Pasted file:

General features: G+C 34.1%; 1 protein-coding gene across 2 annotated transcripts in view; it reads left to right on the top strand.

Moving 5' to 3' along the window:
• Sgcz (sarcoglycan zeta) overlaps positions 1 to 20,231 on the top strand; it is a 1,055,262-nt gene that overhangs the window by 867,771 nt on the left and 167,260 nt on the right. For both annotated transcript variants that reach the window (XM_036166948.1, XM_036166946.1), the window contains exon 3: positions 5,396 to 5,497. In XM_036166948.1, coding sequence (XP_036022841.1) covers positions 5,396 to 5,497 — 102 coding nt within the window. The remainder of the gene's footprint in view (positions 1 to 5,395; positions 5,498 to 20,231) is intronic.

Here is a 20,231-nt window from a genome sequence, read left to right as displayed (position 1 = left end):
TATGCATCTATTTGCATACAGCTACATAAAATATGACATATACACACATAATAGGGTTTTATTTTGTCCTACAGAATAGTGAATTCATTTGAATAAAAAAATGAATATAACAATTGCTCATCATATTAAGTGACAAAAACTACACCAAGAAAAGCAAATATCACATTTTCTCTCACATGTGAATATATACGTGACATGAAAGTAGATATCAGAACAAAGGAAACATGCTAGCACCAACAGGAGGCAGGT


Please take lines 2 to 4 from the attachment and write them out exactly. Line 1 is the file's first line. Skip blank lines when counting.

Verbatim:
Moving 5' to 3' along the window:
• Sgcz (sarcoglycan zeta) overlaps positions 1 to 20,231 on the top strand; it is a 1,055,262-nt gene that overhangs the window by 867,771 nt on the left and 167,260 nt on the right. For both annotated transcript variants that reach the window (XM_036166948.1, XM_036166946.1), the window contains exon 3: positions 5,396 to 5,497. In XM_036166948.1, coding sequence (XP_036022841.1) covers positions 5,396 to 5,497 — 102 coding nt within the window. The remainder of the gene's footprint in view (positions 1 to 5,395; positions 5,498 to 20,231) is intronic.

Here is a 20,231-nt window from a genome sequence, read left to right as displayed (position 1 = left end):